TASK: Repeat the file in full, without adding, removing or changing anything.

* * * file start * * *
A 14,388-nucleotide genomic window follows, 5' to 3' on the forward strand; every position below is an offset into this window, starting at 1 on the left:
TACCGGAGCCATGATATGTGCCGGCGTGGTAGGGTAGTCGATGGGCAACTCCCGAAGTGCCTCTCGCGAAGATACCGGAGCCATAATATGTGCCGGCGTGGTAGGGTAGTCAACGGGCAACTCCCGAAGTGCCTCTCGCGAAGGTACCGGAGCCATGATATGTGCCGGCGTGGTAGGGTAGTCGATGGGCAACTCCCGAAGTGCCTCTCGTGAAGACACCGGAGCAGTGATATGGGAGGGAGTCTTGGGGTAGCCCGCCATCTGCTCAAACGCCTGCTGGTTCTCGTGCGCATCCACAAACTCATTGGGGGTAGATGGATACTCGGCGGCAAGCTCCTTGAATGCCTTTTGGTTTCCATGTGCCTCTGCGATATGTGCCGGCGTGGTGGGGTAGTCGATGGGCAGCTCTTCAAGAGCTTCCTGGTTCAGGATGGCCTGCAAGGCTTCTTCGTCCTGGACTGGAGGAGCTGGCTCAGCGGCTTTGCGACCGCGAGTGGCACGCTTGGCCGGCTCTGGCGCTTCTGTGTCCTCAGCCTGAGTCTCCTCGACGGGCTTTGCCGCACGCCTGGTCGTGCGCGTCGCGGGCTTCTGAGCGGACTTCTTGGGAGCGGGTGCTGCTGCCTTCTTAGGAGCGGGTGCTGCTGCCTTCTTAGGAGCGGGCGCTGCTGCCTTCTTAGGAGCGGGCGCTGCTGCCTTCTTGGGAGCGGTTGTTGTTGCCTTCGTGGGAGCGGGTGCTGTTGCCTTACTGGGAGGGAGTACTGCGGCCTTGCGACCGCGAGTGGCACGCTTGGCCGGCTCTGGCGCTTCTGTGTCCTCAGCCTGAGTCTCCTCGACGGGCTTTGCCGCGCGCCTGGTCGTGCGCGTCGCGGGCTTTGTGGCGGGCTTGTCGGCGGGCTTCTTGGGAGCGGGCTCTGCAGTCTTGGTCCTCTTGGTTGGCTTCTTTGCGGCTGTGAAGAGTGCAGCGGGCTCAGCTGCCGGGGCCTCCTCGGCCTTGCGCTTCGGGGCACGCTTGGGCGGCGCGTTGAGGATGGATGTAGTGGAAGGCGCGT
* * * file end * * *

A 14,388-nucleotide genomic window follows, 5' to 3' on the forward strand; every position below is an offset into this window, starting at 1 on the left:
TACCGGAGCCATGATATGTGCCGGCGTGGTAGGGTAGTCGATGGGCAACTCCCGAAGTGCCTCTCGCGAAGATACCGGAGCCATAATATGTGCCGGCGTGGTAGGGTAGTCAACGGGCAACTCCCGAAGTGCCTCTCGCGAAGGTACCGGAGCCATGATATGTGCCGGCGTGGTAGGGTAGTCGATGGGCAACTCCCGAAGTGCCTCTCGTGAAGACACCGGAGCAGTGATATGGGAGGGAGTCTTGGGGTAGCCCGCCATCTGCTCAAACGCCTGCTGGTTCTCGTGCGCATCCACAAACTCATTGGGGGTAGATGGATACTCGGCGGCAAGCTCCTTGAATGCCTTTTGGTTTCCATGTGCCTCTGCGATATGTGCCGGCGTGGTGGGGTAGTCGATGGGCAGCTCTTCAAGAGCTTCCTGGTTCAGGATGGCCTGCAAGGCTTCTTCGTCCTGGACTGGAGGAGCTGGCTCAGCGGCTTTGCGACCGCGAGTGGCACGCTTGGCCGGCTCTGGCGCTTCTGTGTCCTCAGCCTGAGTCTCCTCGACGGGCTTTGCCGCACGCCTGGTCGTGCGCGTCGCGGGCTTCTGAGCGGACTTCTTGGGAGCGGGTGCTGCTGCCTTCTTAGGAGCGGGTGCTGCTGCCTTCTTAGGAGCGGGCGCTGCTGCCTTCTTAGGAGCGGGCGCTGCTGCCTTCTTGGGAGCGGTTGTTGTTGCCTTCGTGGGAGCGGGTGCTGTTGCCTTACTGGGAGGGAGTACTGCGGCCTTGCGACCGCGAGTGGCACGCTTGGCCGGCTCTGGCGCTTCTGTGTCCTCAGCCTGAGTCTCCTCGACGGGCTTTGCCGCGCGCCTGGTCGTGCGCGTCGCGGGCTTTGTGGCGGGCTTGTCGGCGGGCTTCTTGGGAGCGGGCTCTGCAGTCTTGGTCCTCTTGGTTGGCTTCTTTGCGGCTGTGAAGAGTGCAGCGGGCTCAGCTGCCGGGGCCTCCTCGGCCTTGCGCTTCGGGGCACGCTTGGGCGGCGCGTTGAGGATGGATGTAGTGGAAGGCGCGT